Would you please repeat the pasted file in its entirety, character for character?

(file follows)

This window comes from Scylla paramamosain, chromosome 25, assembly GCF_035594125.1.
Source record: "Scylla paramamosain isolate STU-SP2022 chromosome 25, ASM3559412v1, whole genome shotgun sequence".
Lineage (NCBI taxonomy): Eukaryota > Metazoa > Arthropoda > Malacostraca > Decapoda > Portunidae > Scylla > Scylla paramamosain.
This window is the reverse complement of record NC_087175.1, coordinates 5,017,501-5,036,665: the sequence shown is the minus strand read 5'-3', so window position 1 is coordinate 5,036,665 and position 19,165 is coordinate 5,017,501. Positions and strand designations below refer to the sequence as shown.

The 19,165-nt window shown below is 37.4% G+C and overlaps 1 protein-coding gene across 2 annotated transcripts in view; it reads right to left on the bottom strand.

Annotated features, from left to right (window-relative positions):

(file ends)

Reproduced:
This window comes from Scylla paramamosain, chromosome 25, assembly GCF_035594125.1.
Source record: "Scylla paramamosain isolate STU-SP2022 chromosome 25, ASM3559412v1, whole genome shotgun sequence".
Lineage (NCBI taxonomy): Eukaryota > Metazoa > Arthropoda > Malacostraca > Decapoda > Portunidae > Scylla > Scylla paramamosain.
This window is the reverse complement of record NC_087175.1, coordinates 5,017,501-5,036,665: the sequence shown is the minus strand read 5'-3', so window position 1 is coordinate 5,036,665 and position 19,165 is coordinate 5,017,501. Positions and strand designations below refer to the sequence as shown.

The 19,165-nt window shown below is 37.4% G+C and overlaps 1 protein-coding gene across 2 annotated transcripts in view; it reads right to left on the bottom strand.

Annotated features, from left to right (window-relative positions):